Brian Topp declaration for the International Women's Day
Dear New Democrat,
Canadians first marked International Women’s Day in 1977. Much has changed for women in 35 years. But far too much has remained the same.
Throughout the world, women are still subject to hatred, attack, poverty, and violations of basic human rights.
In Canada, the Harper government is turning back the clock on women’s rights through the dismantling of programs and services that support women and policies designed to transfer wealth and power to those at the top.
The Harper government’s record on equality for women is part of a conservative agenda that is fueling rapidly growing inequality throughout our society.
Today in Canada, levels of income-inequality have reached levels not seen since the 1920s. For women, the impact of this inequality is felt most acutely, particularly for First Nations women and others who also subject to systemic racism and poverty.
Full and equal rights for women must be a first priority of our party in Opposition and in government as part of our agenda to create a more equal and humane Canada.
To that end, we must speak with courage and conviction on the need for income equality. We must fight racism, sexism and homophobia in all its forms. And we must take it as our duty not just to say it’s a good thing to have more women in politics, but to insist on it.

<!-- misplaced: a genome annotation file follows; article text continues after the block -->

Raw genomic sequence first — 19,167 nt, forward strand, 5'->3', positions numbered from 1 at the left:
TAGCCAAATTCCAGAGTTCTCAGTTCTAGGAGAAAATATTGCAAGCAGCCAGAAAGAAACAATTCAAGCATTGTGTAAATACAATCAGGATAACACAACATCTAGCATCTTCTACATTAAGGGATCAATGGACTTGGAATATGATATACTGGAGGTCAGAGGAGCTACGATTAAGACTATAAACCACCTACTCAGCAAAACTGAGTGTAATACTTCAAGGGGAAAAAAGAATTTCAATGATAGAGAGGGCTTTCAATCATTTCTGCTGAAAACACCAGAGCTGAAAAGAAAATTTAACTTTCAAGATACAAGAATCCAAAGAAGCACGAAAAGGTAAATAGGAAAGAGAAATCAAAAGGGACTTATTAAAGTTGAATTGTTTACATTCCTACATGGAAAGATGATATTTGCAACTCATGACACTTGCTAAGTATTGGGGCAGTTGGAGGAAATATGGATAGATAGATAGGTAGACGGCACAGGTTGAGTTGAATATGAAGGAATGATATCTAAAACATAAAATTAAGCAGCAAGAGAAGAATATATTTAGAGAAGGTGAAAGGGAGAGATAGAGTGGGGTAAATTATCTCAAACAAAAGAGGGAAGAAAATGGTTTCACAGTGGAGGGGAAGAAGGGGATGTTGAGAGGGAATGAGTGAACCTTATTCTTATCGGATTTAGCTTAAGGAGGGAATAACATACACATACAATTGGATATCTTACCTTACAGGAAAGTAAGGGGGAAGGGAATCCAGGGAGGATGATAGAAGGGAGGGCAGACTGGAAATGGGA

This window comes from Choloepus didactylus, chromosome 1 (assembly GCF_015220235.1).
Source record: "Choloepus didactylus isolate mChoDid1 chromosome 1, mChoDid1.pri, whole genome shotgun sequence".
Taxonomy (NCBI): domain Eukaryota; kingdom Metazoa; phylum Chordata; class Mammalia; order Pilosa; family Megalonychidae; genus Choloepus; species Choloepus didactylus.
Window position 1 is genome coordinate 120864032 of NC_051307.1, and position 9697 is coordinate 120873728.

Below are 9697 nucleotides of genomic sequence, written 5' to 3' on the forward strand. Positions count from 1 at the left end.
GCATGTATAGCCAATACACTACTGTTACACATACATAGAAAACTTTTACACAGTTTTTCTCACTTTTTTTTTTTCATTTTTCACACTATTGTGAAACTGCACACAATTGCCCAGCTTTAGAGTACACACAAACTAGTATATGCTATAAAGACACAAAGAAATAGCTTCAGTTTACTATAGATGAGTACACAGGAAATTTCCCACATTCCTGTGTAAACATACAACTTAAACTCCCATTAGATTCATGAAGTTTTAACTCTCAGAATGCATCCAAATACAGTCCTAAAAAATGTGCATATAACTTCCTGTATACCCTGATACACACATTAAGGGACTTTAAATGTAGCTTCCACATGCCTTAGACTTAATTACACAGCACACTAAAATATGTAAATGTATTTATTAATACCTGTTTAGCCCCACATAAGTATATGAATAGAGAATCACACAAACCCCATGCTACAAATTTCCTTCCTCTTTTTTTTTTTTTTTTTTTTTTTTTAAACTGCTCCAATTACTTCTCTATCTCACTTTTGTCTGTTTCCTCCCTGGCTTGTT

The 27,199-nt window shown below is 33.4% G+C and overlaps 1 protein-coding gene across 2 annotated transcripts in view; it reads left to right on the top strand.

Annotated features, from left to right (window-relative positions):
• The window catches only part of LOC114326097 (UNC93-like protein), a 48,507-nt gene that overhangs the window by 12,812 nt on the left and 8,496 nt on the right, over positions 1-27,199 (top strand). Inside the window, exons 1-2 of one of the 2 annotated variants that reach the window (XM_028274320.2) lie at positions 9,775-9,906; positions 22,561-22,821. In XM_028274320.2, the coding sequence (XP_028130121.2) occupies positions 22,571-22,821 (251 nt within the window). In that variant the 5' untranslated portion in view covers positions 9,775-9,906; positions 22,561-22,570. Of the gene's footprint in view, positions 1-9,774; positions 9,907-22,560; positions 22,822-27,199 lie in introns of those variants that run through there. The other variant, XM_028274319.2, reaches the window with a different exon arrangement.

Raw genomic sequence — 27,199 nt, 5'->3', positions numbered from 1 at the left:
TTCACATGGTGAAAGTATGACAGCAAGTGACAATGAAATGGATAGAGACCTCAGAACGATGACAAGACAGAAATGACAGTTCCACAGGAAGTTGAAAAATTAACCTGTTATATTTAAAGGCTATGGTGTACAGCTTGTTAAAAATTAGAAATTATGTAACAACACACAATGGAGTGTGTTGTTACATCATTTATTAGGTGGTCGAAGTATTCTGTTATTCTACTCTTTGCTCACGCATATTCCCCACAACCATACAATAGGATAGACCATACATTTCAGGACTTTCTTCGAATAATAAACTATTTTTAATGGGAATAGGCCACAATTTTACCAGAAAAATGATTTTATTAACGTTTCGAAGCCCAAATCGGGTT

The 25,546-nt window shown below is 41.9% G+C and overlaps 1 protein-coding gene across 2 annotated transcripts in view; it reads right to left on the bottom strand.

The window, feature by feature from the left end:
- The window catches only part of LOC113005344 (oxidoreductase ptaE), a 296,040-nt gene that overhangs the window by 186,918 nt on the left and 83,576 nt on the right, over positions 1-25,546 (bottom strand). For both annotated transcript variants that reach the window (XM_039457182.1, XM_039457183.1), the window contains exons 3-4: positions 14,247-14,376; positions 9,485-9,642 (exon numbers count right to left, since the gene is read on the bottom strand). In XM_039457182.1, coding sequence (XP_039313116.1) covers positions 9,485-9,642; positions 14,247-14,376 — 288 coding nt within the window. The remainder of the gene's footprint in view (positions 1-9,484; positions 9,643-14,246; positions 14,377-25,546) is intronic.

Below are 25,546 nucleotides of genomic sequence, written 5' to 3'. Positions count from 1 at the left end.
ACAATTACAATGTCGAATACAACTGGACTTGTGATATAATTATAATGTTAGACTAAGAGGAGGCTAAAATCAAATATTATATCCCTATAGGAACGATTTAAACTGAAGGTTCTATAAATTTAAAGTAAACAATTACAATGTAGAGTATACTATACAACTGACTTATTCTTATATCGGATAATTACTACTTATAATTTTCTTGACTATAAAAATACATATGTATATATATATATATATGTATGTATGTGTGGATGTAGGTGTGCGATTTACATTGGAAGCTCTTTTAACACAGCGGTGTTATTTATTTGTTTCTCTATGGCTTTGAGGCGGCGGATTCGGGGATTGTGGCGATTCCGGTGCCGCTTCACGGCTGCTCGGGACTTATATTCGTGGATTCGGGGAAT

From the very beginning of this campaign I have made those commitments. I have put forward a plan that asks the wealthy to pay their fair share. I have pledged that half the positions in my cabinet will be occupied by women. I have said it’s time we have a cabinet member responsible for LGBT issues. And I will continue working, as I have always done, to ensure we have strong women candidates in winnable ridings, that our platform speaks powerfully to issues important to women, and that a gender-lens is applied to every decision we make.
I am very proud of the support I have from leading members of our caucus --veteran caucus members, new MPs, and strong feminists. MPs like Francoise Boivin, Isabelle Morin, Libby Davies, Jean Crowder, Chris Charlton, Jinny Simms, and Charmaine Borg.
And I am proud that the party I have belonged to for close to 30 years has a long record supporting women's rights and equality. From Agnes MacPhail’s election as the first women member of Parliament under the Progressive Party banner in 1919, to Dawn Black’s bill establishing December 6th as a National day of Remembrance and Action on Violence against Women, New Democrats have helped blaze a new trail for women in our society. We’ve led the way supporting women's reproductive rights, economic rights and social rights. And we will never allow these rights to be relinquished.
On this International Women’s Day, I invite all Canadians to join us in speaking out forcefully for human rights, peace, universal social justice and equality.